Re-intermediation — Same as the Old Boss?
I am watching a trend emerge. I don’t know if it has a name yet so I will offer this — re-intermediation. Most of us have been around the technology world in general and the Internet specifically to understand and remember its opposite, disintermediation. Re-intermediation is a reversal of disintermediation — in many cases formulated by the same forces that caused the original disintermediation.
The Internet did a great job of disintermediation — weeding out the middleman in a huge number of transactions in every day commerce. Disintermediation is one way of saying that customers now have more power than ever before because we have information. Middlemen were often the holders of information and their control gave them power — to set prices, allocate inventory and more.
There was nothing illegal about how the middlemen did their jobs and some economists might argue that they facilitated an efficient market. Suppose you wanted a car in a specific color with a five-speed transmission. In the old days if a dealer had the right car but in a different color or trim package, that dealer could have easily told you that your selection didn’t exist this side of the Mississippi River. That information — which might not have been right — would hopefully influence your decision to buy what was on the lot. The dealer controlled your access to information about availability of other models at other dealerships but today you can go on-line and find an exact match taking the dealer out of the picture almost entirely.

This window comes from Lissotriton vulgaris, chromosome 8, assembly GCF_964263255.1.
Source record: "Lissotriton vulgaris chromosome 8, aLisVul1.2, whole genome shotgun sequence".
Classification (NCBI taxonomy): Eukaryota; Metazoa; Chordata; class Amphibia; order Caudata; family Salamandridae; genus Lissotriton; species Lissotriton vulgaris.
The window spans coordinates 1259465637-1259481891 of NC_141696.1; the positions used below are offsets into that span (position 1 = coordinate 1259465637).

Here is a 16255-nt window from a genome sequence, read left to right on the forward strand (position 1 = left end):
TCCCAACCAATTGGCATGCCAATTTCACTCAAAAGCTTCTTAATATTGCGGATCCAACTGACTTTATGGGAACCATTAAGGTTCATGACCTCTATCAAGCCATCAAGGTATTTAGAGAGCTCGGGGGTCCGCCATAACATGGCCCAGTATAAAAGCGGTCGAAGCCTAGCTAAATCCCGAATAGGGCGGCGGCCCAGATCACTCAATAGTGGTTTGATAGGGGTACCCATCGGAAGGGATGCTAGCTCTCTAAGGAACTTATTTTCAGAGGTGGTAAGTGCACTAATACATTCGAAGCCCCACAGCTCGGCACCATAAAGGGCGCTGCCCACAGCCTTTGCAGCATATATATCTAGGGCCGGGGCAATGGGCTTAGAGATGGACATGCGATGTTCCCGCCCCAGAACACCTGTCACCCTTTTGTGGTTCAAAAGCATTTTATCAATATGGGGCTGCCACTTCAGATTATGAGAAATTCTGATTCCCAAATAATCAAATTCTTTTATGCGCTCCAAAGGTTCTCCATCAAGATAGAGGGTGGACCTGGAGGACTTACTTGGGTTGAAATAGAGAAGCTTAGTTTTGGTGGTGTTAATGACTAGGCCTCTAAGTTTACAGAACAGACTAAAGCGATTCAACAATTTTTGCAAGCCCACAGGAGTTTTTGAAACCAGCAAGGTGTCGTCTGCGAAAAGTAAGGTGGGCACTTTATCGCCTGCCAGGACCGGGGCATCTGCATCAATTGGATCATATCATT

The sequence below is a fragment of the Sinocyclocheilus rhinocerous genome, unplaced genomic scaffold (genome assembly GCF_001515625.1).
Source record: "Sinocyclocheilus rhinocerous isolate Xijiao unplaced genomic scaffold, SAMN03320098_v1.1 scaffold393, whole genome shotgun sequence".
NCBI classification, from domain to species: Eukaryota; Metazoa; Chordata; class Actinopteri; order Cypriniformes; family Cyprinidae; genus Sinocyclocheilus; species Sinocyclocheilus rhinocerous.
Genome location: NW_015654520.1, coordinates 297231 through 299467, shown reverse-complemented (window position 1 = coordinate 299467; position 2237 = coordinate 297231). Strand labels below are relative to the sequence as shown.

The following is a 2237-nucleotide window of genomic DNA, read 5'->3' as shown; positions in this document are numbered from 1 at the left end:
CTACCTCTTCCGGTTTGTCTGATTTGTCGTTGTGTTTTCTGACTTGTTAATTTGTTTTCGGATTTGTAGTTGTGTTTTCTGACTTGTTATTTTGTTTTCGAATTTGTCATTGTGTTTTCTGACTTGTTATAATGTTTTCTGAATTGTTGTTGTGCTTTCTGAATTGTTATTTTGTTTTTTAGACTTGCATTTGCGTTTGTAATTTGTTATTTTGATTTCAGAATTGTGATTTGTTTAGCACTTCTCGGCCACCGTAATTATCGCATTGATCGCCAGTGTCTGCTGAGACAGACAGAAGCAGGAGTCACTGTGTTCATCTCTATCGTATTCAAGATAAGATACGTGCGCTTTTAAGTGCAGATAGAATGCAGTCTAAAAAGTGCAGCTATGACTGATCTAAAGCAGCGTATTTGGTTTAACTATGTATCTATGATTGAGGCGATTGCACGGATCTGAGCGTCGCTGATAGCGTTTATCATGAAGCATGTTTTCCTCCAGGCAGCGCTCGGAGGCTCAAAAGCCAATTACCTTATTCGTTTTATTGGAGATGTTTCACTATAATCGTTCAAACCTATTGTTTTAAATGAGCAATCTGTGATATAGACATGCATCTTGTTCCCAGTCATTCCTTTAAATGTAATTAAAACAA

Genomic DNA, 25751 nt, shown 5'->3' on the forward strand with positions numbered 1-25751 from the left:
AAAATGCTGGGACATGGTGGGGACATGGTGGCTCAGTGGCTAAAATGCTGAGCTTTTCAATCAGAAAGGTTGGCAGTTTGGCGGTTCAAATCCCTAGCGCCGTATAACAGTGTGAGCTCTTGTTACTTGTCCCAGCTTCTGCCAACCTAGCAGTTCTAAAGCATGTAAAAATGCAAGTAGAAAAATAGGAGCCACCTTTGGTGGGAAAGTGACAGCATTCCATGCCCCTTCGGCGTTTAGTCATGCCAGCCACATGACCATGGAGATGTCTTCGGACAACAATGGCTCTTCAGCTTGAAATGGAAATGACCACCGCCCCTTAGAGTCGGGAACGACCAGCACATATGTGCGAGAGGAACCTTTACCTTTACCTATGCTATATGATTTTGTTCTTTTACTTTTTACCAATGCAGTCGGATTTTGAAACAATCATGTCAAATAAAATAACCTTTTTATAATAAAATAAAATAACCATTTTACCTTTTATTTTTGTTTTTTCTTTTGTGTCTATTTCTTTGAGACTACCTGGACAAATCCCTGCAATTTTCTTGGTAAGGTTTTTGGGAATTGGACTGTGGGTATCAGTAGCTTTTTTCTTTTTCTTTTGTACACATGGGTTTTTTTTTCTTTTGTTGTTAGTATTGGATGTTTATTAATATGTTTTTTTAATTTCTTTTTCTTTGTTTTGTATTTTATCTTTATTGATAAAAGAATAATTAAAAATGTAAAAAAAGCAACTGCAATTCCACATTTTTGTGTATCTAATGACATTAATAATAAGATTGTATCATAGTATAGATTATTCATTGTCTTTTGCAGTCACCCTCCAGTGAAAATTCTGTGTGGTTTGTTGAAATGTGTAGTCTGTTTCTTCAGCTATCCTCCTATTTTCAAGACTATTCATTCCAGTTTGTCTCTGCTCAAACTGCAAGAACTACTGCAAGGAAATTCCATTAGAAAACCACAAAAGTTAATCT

It’s not a fun way to be a vendor these days. Smart buyers can do most of their research online long before meeting a vendor representative and at that meeting the discussion is often over price. Middlemen used to make money on their superior knowledge and the Internet made that a lot harder, changing whole industries. The holy sales cycle has been replaced in many circumstances by the buying process with many different rules. Worst of all is the realization that a vendor can be locked out of a process and not even be aware of it.
In some ways the Internet has been turned into a later day Prometheus, the Greek god who legend tells us stole fire — the highest technology of that day — from Zeus and gave it to humans. As punishment Zeus sentenced Prometheus to being chained to a boulder for eternity. By day a great eagle would eat his liver, by night he would heal and at dawn the cycle would renew.